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Applied and Environmental Soil Science
Volume 2013 (2013), Article ID 784989, 9 pages
http://dx.doi.org/10.1155/2013/784989
Research Article

Land Use Effects on Soil Quality Indicators: A Case Study of Abo-Wonsho Southern Ethiopia

1School of Biosystems and Environmental Engineering, Hawassa University, P.O. Box 5, Hawassa, Ethiopia
2Department of Natural Resources Management, Wolaita Sodo University, P.O. Box 138, Wolaita Sodo, Ethiopia
3Wondo Genet College of Forestry and Natural Resources, Hawassa University, P.O. Box 128, Shashemene, Ethiopia

Received 5 March 2013; Revised 29 April 2013; Accepted 10 May 2013

Academic Editor: Artemi Cerda

Copyright © 2013 Awdenegest Moges et al. This is an open access article distributed under the Creative Commons Attribution License, which permits unrestricted use, distribution, and reproduction in any medium, provided the original work is properly cited.

Abstract

Soil quality assessment is valuable for evaluating agroecosystem sustainability, soil degradation, and identifying sustainable land management practices. This study compared soil quality within culturally protected forest areas and adjacent grassland, grazing land, and farmland in Abo-Wonsho, Southern Ethiopia. A total of 40 soil samples (4 land uses × 5 replications × 2 soil depth layers: 0 to 10 cm and 10 to 20 cm) were collected for analysis. Soil textural fractions (i.e., sand, silt, and clay percentage) varied with land use and soil depths even though the textural class across all land use types was sandy loam. Bulk density, soil organic carbon (SOC), and available potassium (K) varied significantly: , , and , respectively, with land use and soil depth, but other indicators showed no significant difference. We conclude soil quality can be protected and maintained by improving existing land use practices within both agricultural and modern forest management areas.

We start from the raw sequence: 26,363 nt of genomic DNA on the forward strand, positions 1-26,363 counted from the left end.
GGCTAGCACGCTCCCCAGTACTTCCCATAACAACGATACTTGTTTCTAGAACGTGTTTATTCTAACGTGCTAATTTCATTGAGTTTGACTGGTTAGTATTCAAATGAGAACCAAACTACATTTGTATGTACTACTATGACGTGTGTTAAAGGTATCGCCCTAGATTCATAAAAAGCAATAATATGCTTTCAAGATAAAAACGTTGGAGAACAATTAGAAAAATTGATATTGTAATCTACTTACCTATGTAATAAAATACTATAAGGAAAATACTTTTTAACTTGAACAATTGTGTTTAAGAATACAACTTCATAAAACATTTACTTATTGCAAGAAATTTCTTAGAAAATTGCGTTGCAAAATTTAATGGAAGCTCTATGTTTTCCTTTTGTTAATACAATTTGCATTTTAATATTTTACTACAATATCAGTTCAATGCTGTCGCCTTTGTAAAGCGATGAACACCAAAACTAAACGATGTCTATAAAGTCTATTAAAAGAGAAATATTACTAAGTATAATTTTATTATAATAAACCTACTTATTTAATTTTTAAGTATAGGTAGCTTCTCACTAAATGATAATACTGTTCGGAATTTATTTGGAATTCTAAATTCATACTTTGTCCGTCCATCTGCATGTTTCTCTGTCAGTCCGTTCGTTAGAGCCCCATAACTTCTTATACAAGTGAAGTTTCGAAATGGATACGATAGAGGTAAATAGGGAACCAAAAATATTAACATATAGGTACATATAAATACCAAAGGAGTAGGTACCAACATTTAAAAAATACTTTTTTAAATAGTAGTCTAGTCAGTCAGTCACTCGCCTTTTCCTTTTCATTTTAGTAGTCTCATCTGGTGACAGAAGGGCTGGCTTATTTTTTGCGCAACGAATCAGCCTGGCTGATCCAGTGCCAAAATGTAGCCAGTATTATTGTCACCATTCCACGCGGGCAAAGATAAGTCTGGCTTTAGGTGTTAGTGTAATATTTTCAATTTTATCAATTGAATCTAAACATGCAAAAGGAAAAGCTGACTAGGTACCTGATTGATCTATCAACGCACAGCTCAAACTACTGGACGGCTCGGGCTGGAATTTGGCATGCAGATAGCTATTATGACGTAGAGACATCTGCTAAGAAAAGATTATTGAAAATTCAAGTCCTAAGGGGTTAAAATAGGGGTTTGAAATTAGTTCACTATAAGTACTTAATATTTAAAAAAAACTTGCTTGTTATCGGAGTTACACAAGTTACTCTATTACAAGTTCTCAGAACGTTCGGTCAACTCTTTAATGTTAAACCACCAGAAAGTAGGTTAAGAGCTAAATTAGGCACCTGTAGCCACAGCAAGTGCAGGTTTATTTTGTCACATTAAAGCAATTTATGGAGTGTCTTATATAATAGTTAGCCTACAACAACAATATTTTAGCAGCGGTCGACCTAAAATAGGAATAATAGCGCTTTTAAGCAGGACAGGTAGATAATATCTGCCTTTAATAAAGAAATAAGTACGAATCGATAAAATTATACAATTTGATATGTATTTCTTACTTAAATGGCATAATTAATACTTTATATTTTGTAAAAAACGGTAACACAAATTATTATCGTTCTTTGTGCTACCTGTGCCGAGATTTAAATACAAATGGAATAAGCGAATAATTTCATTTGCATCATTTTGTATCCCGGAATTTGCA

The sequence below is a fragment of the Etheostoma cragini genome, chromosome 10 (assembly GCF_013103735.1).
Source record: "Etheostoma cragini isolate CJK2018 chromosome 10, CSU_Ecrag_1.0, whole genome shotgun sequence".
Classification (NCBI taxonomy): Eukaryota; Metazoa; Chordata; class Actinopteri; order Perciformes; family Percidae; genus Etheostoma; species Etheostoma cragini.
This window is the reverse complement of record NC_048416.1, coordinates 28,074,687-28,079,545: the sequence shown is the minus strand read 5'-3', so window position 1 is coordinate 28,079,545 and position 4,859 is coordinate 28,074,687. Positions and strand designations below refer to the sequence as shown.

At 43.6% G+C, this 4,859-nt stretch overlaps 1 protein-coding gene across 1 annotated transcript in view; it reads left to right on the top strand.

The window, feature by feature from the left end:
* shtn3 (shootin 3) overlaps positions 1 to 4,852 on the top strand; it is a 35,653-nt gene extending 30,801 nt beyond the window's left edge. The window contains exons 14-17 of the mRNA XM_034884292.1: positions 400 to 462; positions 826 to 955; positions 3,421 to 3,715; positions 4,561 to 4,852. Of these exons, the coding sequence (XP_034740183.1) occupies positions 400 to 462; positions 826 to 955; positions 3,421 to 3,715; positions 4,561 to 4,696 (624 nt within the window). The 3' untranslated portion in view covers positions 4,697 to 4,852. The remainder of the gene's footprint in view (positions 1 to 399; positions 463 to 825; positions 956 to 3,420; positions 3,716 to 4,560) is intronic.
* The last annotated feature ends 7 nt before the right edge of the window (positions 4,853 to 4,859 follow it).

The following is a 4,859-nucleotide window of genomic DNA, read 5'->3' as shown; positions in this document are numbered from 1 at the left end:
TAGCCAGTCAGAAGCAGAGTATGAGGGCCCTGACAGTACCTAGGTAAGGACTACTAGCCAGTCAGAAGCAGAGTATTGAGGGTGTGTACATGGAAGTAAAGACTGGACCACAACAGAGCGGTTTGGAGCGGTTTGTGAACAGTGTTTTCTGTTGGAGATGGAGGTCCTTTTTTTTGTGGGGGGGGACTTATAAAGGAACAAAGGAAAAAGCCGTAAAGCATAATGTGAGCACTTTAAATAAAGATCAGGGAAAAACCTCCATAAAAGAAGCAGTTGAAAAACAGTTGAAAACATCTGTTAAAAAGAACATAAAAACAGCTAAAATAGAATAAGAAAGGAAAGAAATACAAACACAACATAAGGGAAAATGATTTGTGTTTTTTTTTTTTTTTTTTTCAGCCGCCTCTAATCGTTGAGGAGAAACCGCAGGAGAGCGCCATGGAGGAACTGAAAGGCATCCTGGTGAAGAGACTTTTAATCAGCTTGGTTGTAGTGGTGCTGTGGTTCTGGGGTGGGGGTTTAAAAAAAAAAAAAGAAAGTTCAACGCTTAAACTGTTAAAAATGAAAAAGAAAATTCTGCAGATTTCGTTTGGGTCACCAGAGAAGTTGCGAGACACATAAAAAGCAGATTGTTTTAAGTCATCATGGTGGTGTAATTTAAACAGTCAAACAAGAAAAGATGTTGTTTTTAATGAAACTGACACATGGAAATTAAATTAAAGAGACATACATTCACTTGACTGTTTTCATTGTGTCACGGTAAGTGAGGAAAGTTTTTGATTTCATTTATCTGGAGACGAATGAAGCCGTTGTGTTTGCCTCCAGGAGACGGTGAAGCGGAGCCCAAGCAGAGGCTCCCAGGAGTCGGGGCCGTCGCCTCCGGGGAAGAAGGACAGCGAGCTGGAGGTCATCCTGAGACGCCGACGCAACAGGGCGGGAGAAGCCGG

1. Introduction

Soil quality can be defined as “the capacity of a specific kind of soil to function within natural or managed ecosystem boundaries to sustain plant and animal productivity, maintain or enhance water and air quality, and support human health and habitation” [1]. It is usually considered to have three main aspects reflecting physical, chemical, and biological soil properties and is important for assessment of land degradation and for identification of sustainable land use practices [2, 3]. The main consequences of inappropriate land use changes are land degradation and soil quality deterioration through loss of vegetative cover, top soil moisture, infiltration capacity, water storage, soil organic matter, fertility, resilience, natural regeneration capacity, and a lower water table, factors that are critical for soil health [4]. Recent reports on land use and land management effects on soil quality have been documented particularly in relation to soil degradation and restoration in north west Thailand [5], visitors activities and management on the surface soil [6] and effect of long term cultivation [7] in Turkey, and the influence of agricultural management systems on soil biological quality in Spain [8]. Land use and management are influencing not only soil properties but also soil erosion processes. While unsuitable agricultural practices can cause soil erosion, on the contrary use of cover can reduce risk of erosion [9, 10].

There is also a growing interest in understanding and integrating local knowledge into natural resource management studies [11]. Local Indigenous Knowledge (IK) is defined as tacit knowledge of a community, that is either generated locally or imported and transformed before being incorporated into the day-to-day life of a community [12]. Information refined and transferred across successive generations produces an understanding of natural resources and relevant ecological processes [13].

In Ethiopia, IK has been shown to be of paramount importance for sustainable natural resource management activities including soil and water conservation in Konso [14], irrigation practices in Tigray [15], and stone bund in North Shoa [16], reporting that forests around churches [17] are the most protected in northern Ethiopia where people consider the place to be a most holy place.